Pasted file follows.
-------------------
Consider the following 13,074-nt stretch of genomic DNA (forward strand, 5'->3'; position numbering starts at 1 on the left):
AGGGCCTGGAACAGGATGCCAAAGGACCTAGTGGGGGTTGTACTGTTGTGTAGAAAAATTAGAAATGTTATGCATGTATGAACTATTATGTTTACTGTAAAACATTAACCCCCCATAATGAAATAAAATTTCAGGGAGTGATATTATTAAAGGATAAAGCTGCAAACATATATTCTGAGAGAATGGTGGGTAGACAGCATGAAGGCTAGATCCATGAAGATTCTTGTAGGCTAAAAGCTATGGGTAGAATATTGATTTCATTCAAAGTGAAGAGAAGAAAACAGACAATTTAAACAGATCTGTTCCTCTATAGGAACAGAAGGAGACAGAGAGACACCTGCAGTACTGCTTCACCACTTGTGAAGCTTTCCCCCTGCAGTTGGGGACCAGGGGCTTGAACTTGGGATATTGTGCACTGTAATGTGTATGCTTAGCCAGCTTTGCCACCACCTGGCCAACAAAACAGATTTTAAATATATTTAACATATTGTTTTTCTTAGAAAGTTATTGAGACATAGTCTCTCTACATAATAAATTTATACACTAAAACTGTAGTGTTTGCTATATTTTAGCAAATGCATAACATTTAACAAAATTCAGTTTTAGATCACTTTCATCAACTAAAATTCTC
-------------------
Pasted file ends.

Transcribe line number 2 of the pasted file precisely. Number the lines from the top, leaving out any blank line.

AGGGCCTGGAACAGGATGCCAAAGGACCTAGTGGGGGTTGTACTGTTGTGTAGAAAAATTAGAAATGTTATGCATGTATGAACTATTATGTTTACTGTAAAACATTAACCCCCCATAATGAAATAAAATTTCAGGGAGTGATATTATTAAAGGATAAAGCTGCAAACATATATTCTGAGAGAATGGTGGGTAGACAGCATGAAGGCTAGATCCATGAAGATTCTTGTAGGCTAAAAGCTATGGGTAGAATATTGATTTCATTCAAAGTGAAGAGAAGAAAACAGACAATTTAAACAGATCTGTTCCTCTATAGGAACAGAAGGAGACAGAGAGACACCTGCAGTACTGCTTCACCACTTGTGAAGCTTTCCCCCTGCAGTTGGGGACCAGGGGCTTGAACTTGGGATATTGTGCACTGTAATGTGTATGCTTAGCCAGCTTTGCCACCACCTGGCCAACAAAACAGATTTTAAATATATTTAACATATTGTTTTTCTTAGAAAGTTATTGAGACATAGTCTCTCTACATAATAAATTTATACACTAAAACTGTAGTGTTTGCTATATTTTAGCAAATGCATAACATTTAACAAAATTCAGTTTTAGATCACTTTCATCAACTAAAATTCTC